Tuesday, 17 July 2012

Solving the problem of banks lending to small businesses

I suspect that, like me, you listened to the recent announcement that the Government was going to arrange to lend cheap money to the major banks on the condition that it be loaned on to businesses with just a hint of cynicism.  We now have more detail and I am not surprised to hear that it is not quite as announced – what headline ever conveys an accurate representation of the content!

Leaving aside the Government’s definition of a small business – i.e. a business with a turnover of less than £10M and less than 50 employees – it would now appear that people who have mortgages are equally as important and therefore cheap mortgages are also included.  Put yourself in the position of a bank which has the chance of cheap Government money if it lends to either a small business or a small potential homeowner.

In the first instance you are depending on judging whether someone has a good business plan, a solvent business and an excellent reason for wanting the money – but nothing else in the way of assets.  In the case of the possible homeowner you can set the entry level as far as the deposit is concerned and thereby the percentage of the total value of the house at what you might regard as a reasonable level – commonly 25% (thus a 75% mortgage to value).  What this means of course is that you collect mortgage payments against this in the hope that the mortgagee’s circumstances do not change; if they do and they can no longer afford the payments you then repossess the property and put it up for auction with a reserve of 75% of what it is worth because that is all you need to cover your loan.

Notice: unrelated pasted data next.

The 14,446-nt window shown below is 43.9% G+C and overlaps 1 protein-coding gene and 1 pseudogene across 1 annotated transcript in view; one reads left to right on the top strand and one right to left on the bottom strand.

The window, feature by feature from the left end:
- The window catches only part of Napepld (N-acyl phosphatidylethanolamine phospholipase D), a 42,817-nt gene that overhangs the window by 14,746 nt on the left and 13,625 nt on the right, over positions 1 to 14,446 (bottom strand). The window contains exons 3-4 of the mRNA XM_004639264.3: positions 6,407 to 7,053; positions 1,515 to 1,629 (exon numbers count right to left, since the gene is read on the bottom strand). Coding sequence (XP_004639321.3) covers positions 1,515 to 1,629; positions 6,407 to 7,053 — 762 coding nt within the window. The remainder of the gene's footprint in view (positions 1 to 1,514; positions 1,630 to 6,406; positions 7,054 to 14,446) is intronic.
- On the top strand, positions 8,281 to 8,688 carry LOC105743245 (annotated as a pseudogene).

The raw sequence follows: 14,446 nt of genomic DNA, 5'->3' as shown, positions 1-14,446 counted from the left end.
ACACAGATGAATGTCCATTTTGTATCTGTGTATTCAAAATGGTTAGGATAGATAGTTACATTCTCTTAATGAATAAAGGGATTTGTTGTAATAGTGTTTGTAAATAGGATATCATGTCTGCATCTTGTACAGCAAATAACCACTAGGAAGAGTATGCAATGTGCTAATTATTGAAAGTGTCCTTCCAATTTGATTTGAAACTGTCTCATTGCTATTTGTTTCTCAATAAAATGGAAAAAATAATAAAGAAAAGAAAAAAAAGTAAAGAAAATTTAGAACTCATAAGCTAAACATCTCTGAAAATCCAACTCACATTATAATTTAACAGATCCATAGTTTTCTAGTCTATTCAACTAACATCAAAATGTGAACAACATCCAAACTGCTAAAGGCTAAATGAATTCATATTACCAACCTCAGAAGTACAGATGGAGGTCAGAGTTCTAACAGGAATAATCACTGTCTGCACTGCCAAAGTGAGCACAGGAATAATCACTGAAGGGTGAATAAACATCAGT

Where would you lend the money?

So let’s not be negative about lending to businesses, let’s be positive and not just knock the Government but offer an alternative.

The main reason the banks will not lend is because of the situation above.  There is not as much security lending to a small business and therefore they might lose their money.  In view of all the criticism they have had in the past about bad debts they are wary of incurring more, so, better safe than sorry, no lending without assets to back it so we can recover our money.

Why doesn’t the Government, instead of printing money to lend cheaply to banks where the best bet is that it will help the building industry, just say, lend if you think the business is properly run and has a good business plan and, if it goes wrong we will not blame you for lending the money and will make the deficit good.  The Government then becomes the small businesses’ security.  I am not saying that they can just give out the money without looking at the proposition properly and they would have to prove they had done so to get a BIS refund but we need innovative thinking if we are going to solve this problem.

What do you think? 


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